City of Birmingham Tramways

Owner City of Birmingham Tramways Company Ltd
Took over 29th September 1896 (Birmingham Central Tramways Company Ltd [horse; steam; cable; battery electric])
City of Birmingham Tramways Company Ltd (the majority of lines being leased from Birmingham Corporation)
Last battery electric service 13th May 1901 (on the corporation-owned Bristol Rd route)
First overhead electric service 14th May 1901 (Bristol Rd route)
Taken over (company)
June 1902 (controlling interest gained by the British Electric Traction Company Ltd)
Took over (operation) 1st January 1904 (former Birmingham and Aston Tramways Company lines, previously worked by Aston Manor UDC)
Taken over (operation) 4th January 1904 (Birmingham Corporation) - former Birmingham and Aston Tramways Company lines within Birmingham, worked for a few days, by the CofBTCo
Ownership transferred 1st July 1904 (to Birmingham and Midland Tramways Ltd - another local BETCo subsidiary) and administered by the newly formed Birmingham and Midland Tramways Joint Committee
Took over (operation) 19th September 1904 (newly electrified Aston Manor UDC line)
Last horse service 30th September 1906
Taken over (lines) 22nd December 1906 (Birmingham Corporation) - CofBTCo-owned tracks in Balsall Heath, the latter having been incorporated into Birmingham in 1891
Last steam service 31st December 1906
Taken over (operation) 1st January 1907 (Birmingham Corporation) - majority of lines following expiry of leases
Last cable service 30th June 1911
Taken over 1st January 1912 (Birmingham Corporation) - remaining assets and leases (outside Birmingham)
Length 36.65 miles
Gauge 3ft 6ins

Button description (pre 1904) Script initials, ‘CBT’.

Button description (c1904 onwards)
Wheel, magnet and electrical flashes
Materials known Brass; chrome; black horn
Button Line reference [113/16]

Comment Photographs taken prior to the BETCo take-over (see link) suggest that conductors working the horse, steam and cable services wore informal attire, whereas staff working the newly introduced electric services (from 1901) appear to have been issued with uniforms. A potential candidate for the button worn during this short period is the script-lettering 'CBT' button shown; however, there is currently no documentary or photographic evidence to support this attribution. The British Electric Traction Company had a common approach to all its subsidiaries, so staff working the electric services would have worn the standard BETCo 'Magnet and Wheel' button. Photographs suggest that horse, cable and steam-tram conductors were also eventually provided with BETCo uniforms, as were cable-tram drivers.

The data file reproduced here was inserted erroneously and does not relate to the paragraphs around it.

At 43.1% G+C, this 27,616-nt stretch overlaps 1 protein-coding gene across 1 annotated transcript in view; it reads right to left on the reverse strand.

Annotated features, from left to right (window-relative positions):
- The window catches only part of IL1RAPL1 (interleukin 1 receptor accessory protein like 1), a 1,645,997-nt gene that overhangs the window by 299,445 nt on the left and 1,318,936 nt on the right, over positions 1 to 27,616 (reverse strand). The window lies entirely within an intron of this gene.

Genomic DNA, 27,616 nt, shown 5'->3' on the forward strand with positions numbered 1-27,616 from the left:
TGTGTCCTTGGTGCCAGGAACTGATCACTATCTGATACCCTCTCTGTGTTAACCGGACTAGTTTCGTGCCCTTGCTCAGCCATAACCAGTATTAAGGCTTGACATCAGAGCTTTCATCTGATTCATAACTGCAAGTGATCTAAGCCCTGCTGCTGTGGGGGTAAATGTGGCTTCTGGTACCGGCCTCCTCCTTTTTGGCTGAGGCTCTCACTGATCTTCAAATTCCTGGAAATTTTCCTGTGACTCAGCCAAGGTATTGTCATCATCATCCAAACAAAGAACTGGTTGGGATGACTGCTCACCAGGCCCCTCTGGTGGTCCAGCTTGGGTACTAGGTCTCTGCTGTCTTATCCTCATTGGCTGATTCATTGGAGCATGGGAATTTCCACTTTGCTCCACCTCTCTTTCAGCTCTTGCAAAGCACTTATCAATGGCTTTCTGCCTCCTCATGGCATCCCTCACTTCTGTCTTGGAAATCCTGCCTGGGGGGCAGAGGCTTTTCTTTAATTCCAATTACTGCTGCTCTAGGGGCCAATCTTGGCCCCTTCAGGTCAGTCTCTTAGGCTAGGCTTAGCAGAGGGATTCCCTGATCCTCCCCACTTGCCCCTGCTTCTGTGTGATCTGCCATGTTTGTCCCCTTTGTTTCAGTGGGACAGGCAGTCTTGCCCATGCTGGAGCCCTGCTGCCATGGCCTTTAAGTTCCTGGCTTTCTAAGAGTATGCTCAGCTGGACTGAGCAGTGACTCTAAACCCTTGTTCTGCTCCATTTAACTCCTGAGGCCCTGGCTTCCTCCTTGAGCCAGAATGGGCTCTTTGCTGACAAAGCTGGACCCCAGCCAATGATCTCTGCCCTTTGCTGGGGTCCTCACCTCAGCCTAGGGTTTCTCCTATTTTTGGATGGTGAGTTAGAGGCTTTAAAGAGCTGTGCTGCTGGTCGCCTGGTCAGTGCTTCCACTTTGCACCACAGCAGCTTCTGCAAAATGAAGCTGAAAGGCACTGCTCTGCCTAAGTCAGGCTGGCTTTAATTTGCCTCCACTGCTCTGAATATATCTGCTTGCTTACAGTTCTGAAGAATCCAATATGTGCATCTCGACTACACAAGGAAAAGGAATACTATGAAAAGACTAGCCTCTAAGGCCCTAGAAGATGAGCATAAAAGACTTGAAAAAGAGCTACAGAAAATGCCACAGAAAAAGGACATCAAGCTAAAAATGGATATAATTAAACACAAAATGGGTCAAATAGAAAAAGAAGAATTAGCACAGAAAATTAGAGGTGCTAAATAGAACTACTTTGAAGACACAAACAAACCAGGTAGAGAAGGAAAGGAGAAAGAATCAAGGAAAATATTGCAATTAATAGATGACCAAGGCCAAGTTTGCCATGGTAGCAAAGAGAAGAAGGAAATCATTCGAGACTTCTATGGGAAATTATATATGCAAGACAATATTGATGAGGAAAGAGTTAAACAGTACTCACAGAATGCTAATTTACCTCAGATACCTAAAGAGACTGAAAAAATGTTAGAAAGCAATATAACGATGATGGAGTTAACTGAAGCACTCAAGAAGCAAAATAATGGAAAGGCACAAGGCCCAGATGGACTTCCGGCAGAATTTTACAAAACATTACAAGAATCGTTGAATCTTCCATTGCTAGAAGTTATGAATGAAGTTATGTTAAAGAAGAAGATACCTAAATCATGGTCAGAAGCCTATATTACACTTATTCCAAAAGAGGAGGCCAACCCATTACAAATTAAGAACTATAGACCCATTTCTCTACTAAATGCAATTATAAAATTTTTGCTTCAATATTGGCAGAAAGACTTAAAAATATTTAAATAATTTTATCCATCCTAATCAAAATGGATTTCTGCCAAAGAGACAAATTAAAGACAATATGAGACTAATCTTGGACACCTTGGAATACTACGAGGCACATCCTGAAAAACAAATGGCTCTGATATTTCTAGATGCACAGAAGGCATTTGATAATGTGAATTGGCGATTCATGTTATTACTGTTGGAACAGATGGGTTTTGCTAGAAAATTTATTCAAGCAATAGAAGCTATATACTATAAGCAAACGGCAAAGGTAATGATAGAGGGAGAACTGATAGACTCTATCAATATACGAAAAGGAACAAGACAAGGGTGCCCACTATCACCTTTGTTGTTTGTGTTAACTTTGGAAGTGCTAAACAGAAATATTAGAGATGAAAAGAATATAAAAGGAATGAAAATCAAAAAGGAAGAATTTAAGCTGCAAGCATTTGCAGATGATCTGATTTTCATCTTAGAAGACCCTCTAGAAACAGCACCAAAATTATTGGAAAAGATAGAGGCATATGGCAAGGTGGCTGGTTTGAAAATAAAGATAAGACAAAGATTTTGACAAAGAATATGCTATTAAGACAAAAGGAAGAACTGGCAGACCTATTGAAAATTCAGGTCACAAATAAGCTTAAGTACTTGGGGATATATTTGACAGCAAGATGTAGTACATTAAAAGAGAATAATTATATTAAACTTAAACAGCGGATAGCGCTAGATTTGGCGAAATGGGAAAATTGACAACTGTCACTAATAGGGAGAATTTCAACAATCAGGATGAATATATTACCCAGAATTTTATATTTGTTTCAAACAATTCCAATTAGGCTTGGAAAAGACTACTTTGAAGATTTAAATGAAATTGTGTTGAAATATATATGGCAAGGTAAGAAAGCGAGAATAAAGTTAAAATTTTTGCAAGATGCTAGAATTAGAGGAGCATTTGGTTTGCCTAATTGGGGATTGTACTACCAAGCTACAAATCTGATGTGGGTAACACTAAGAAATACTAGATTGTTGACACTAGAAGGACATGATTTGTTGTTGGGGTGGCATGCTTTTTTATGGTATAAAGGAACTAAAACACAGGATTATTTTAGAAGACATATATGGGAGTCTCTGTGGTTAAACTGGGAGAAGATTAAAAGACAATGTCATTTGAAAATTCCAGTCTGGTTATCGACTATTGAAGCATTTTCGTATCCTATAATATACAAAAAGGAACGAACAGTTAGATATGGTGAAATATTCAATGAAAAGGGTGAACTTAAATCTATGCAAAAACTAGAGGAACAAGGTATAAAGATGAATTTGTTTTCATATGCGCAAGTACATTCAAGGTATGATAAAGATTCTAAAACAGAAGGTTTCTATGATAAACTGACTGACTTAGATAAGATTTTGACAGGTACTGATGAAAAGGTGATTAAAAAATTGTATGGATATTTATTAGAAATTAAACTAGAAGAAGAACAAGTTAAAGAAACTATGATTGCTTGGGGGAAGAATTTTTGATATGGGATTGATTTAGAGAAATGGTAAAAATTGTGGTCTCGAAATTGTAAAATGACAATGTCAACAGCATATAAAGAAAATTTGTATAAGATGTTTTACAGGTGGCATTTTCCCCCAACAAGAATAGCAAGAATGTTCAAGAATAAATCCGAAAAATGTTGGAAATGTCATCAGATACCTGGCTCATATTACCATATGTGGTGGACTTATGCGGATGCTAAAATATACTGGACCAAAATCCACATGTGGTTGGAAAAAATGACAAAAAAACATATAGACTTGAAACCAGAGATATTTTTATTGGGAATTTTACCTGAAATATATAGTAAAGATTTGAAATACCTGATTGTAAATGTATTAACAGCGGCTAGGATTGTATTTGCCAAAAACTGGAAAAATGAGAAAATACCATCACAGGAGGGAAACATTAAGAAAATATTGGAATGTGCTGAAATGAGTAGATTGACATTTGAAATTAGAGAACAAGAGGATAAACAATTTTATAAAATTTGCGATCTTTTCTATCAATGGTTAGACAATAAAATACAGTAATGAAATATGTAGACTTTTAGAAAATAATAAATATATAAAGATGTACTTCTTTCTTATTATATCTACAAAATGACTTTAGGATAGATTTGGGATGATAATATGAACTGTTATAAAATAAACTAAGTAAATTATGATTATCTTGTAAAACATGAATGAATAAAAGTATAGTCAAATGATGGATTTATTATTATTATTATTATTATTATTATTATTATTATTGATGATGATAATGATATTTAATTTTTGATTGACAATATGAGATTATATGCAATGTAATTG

The history of BETCo-owned tramways in the Black Country is a complex one. The BETCo essentially started by purchasing shares in several local tramways (Dudley and Wolverhampton Tramways; Dudley and Stourbridge Steam Tramways; and South Staffordshire Tramways) in 1897, then rapidly expanded its influence by gaining control of several other tramways. On the 1st July 1904, the BETCo transferred its shares in these companies to the Birmingham and Midland Tramways Co Ltd, a company which it directly controlled. The six tramways (later seven) were thereafter managed as a single concern, by the Birmingham and Midland Tramways Joint Committee (from October 1915, the Birmingham and Midland Joint Committee of Electricity, Tramways and Motor Omnibus Undertakings), which comprised board members from the individual concerns:

- Birmingham and Midland Tramways (via the Birmingham and Midland Tramways Co Ltd)
- City of Birmingham Tramways (via the City of Birmingham Tramways Co Ltd) - until 1912
- Dudley, Stourbridge and District Electric Tramways (via the Dudley, Stourbridge and District Electric Traction Co Ltd)
- Kidderminster and Stourport Electric Tramway (via Kidderminster and District Electric Light and Traction Co Ltd) - from October 1915
- Kinver Light Railway (owned by the DS&DETCo)
- South Staffordshire Tramways (primarily via the South Staffordshire Tramways [Lessee] Company Limited)
- Wolverhampton District Electric Tramways (via Wolverhampton District Electric Tramways Ltd)

The B&MTJC worked in partnership with many local authorities, some of which owned the tramway lines within their municipal boundaries, but leased them to one of the B&MTJC's constituent tramway companies. Many of these authorities harboured transport ambitions of their own, which were ultimately to be the downfall of the B&MTJC's tramways, the last of its services being taken over by Walsall Corporation in 1930.